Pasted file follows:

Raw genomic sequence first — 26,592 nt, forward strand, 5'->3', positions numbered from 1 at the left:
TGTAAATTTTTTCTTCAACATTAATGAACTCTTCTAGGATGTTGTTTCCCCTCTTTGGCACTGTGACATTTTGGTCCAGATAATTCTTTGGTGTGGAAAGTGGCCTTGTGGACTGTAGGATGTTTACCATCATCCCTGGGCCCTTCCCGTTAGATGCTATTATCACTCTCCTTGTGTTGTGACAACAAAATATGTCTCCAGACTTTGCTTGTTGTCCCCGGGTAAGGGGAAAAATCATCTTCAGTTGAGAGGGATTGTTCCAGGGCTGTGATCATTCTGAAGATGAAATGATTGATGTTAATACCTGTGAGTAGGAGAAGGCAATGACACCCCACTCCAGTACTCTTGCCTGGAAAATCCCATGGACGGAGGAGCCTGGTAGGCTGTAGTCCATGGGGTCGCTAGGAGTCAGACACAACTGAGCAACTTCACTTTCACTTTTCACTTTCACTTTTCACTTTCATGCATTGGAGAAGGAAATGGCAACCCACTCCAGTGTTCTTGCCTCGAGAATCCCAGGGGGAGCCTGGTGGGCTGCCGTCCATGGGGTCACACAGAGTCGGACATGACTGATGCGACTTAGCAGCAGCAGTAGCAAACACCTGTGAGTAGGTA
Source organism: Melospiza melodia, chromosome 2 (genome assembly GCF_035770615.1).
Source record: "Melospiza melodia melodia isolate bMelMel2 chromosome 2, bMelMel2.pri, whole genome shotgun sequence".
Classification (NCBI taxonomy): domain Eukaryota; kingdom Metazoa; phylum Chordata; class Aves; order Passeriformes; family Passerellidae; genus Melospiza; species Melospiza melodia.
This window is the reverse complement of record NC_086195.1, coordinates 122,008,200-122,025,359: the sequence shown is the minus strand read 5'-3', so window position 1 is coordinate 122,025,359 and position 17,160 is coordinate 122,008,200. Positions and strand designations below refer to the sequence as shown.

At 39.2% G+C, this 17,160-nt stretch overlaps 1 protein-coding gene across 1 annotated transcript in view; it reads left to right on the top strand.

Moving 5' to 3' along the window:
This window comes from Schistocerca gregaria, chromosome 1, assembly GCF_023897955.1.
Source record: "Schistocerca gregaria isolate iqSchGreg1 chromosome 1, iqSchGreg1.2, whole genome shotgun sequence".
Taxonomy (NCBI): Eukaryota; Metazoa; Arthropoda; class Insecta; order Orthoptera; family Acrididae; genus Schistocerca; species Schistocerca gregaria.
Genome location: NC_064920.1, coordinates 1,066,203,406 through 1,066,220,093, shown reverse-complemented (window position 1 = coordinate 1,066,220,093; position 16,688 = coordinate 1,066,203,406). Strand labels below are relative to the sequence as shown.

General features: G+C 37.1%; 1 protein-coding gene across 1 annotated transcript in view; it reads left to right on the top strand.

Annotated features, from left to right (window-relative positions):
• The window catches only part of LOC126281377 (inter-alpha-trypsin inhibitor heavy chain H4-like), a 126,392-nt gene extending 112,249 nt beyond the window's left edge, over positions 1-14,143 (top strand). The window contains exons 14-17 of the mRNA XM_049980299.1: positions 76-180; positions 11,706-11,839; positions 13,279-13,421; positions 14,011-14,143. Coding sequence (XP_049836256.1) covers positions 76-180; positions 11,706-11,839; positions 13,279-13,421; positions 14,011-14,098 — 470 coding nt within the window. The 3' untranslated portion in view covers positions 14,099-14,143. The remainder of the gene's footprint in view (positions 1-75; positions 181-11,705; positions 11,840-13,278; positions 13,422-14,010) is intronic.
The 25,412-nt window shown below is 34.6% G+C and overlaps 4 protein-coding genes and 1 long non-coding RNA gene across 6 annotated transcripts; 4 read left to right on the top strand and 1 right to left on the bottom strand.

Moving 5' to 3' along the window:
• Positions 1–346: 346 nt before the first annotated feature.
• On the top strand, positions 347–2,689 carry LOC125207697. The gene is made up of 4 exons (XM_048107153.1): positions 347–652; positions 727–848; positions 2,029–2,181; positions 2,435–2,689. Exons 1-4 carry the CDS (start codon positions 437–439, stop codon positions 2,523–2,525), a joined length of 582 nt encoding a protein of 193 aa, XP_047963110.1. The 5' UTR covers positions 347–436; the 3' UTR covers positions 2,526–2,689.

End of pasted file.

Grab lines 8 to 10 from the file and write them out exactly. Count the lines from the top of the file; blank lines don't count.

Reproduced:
Moving 5' to 3' along the window:
This window comes from Schistocerca gregaria, chromosome 1, assembly GCF_023897955.1.
Source record: "Schistocerca gregaria isolate iqSchGreg1 chromosome 1, iqSchGreg1.2, whole genome shotgun sequence".